BIGGEST DISAPPOINTMENT: Miles Head, 1b, entered the year with stats that said ‘future masher’ but scouting reports that questioned his long swing and aggressive approach. So far this year, the scouts have been right, and although Head is just 21, his .197/.272/.265 line for AA-Midland raises serious red flags. Since hitting is his only calling card, this amounts to a lost season so far and he’ll have to prove he can do something, even just hit for power, in the high minors, before re-establishing himself as a prospect.


Seattle Mariners: 
OVERALL: There’s a bottleneck of top pitching prospects in the upper minors for Seattle, which is a little strange considering they are trotting out washed-up veterans like Aaron Harang and Jeremy Bonderman in the rotation. The Mariners’ have an enviable supply of pitching prospects, while on the hitting side they are largely dependent on the progress of toolsy-but-raw Latin American players in the low minors. Also, the grade from high-A High Desert up to Seattle is particularly steep, considering the relative hitting environments.

GRADUATIONS: Can shortstop Nick Franklin join Kyle Seager as a home-grown everyday player, one whose numbers survive Safeco Field? Brandon Maurer won a rotation spot in spring training but he’s been one of the league’s worst pitchers so far, with an ugly 6.93 ERA in 10 starts. Hard-throwing relievers Carter Capps and Stephen Pryor have done well.

TOP PROSPECT: Taijuan Walker, rhp, is repeating AA, but he’s lowered his ERA 2 runs down to 2.67 and he’s improved his K-rate to over a batter an inning (9.6). Walker has some of the best stuff in the minors and, come next year, could give Seattle a second ace. Even if he needs an adjustment period, he’s only 20, and Safeco Field is a soft landing for any pitching prospect.

BIGGEST RISER: Down in low-A Clinton, pitchers Tyler Pike (lhp) and Victor Sanchez (rhp) have dominated, but they were supposed to. The youngster who’s really surprised is South African native Dylan Unsworth, who compensates for sub-par stuff by throwing strikes. Lots and lots of strikes. The 20-year-old has a 2.25 ERA and just THREE walks in 56 IP, although his 5.8 K/9 raises a red flag that this might be the case of a polished control guy taking advantage of lesser hitters. In fact, it probably is. But at age 20, there is enough hope for growth or perhaps an uptick in his fastball that Unsworth could become a back-end starter down the road. And he’s from South Africa, which is pretty cool.

BIGGEST DISAPPOINTMENT: John Hicks and Jack Marder were hard hitting catchers last year for high-A High Desert, but this year they’ve devolved into organizational depth, batting .242/.265/.349 and .189/.280/.276, respectively. Together they’ve drawn 14 BB and struck out 64 times. Further proof that batting lines at High Desert should be treated with extreme suspicion.


Texas Rangers:
OVERALL: Despite (or because of?) the success of the major league team, Texas’ farm system has taken a hit in the first two months of the year, not merely due to graduations, but also because their high-profile Latin prospects have failed to break out and several of their best prospects have endured bizarre collapses (we’ll get to that later).

GRADUATIONS:
Rookies have, in many ways, helped power Texas’ strong season. Twelve days ago Jurickson Profar, the best prospect left in the minors, was called up to play second base for an injured Ian Kinsler and he’s done well so far, hitting .300/.341/.475 in 40 AB. He’s real good. Outfielder Leonys Martin has made it easier to say goodbye to Josh Hamilton, as he’s hit .276 with 8 SB in 47 games so far. In the rotation, righties Nick Tepesch and Justin Grimm have filled in for injuries, throwing strikes and eating innings. Tepesch is the younger and better of the two, although Grimm has pitched better than his 5.13 ERA. Martin Perez is young and left-handed, but his AAA numbers are spotty and he’s not had success yet in the majors. He’s ten innings away from losing his rookie status and might be more valuable as trade bait for mid-season reinforcements.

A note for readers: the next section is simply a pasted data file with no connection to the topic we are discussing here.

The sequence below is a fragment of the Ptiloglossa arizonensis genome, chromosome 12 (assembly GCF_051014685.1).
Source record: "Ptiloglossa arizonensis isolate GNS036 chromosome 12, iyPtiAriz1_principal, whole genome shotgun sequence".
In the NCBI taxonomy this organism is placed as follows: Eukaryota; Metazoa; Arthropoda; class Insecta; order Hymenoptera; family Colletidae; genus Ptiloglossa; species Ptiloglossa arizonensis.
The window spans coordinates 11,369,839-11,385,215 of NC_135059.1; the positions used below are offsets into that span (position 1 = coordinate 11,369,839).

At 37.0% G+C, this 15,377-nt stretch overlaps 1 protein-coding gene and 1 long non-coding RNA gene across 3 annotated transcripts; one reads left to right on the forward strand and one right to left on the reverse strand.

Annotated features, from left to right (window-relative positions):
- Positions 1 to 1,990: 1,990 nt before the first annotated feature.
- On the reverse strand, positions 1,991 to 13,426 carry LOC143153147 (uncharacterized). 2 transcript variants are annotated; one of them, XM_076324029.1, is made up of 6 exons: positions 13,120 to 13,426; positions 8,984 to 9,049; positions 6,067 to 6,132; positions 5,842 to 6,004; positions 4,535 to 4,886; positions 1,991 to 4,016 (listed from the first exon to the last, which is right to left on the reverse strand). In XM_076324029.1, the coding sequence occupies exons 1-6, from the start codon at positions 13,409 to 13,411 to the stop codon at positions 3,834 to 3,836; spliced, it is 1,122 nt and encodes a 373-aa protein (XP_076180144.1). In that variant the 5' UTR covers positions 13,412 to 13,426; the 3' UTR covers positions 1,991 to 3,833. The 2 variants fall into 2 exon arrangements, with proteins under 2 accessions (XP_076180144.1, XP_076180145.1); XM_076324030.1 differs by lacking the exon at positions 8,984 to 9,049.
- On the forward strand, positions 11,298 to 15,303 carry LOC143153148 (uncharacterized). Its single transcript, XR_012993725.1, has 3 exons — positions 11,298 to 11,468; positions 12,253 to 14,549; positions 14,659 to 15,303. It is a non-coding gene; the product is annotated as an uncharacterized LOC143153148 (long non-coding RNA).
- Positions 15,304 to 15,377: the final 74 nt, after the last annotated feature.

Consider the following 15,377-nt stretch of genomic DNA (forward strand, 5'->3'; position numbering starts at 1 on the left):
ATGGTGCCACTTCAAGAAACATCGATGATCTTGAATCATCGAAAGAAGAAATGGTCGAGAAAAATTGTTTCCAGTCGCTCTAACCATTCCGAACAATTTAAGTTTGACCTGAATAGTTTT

TOP PROSPECT: The promotion of Profar leaves no clear front-runner. Rougned Odor, 2b, and Luke Jackson, rhp, are the best position player and pitcher prospect left in their system. Odor is the rare infield prospect who has already moved to second base (most top 2b in the majors are converted shortstops), but his bat is for real and he’s smacking doubles (16) and stealing bases (14) for high-A Myrtle Beach at just age 19. Also at Myrtle Beach, Luke Jackson still lacks great command but he uses his fastball to great effect, generating a career 9.7 K/9 in in 250+ IP and this year sports a shiny 2.44 ERA.

BIGGEST RISER: CJ Edwards, rhp, has a 2.25 ERA and 10.6 K/9 in 11 starts for low-A Hickory. Those numbers are actually the worst of Edwards’ brief minor league career, as he’s dominated the low minors (and rookie ball) to the tune of a 1.83 ERA in 123 IP.

BIGGEST DISAPPOINTMENT: Mike Olt, 3b, and Cody Buckel, rhp, were top prospects going into the year, and were featured in trade discussions this winter for players like RA Dickey, but they’ve started the season in such terrible fashion that not just their ceiling, but in fact their careers, have been called into question. Olt started the year hitting .175/.267/.300 for AAA-Round Rock, striking out in almost half his at-bats. He turns 25 in August so the clock is ticking, and fast. Buckel is only 21, but he’s done even worse, putting up an insane 20.25 ERA and 28 (!!!) walks in 9.1 IP. Control was never an issue before and that’s an unprecedented collapse. There hasn’t been an identifiable injury, either, as he’s currently working in extended spring training. This is Rick Ankiel wild-arm stuff. It will be a good story if Buckel can even recover to post solid numbers again at any level, let alone the majors.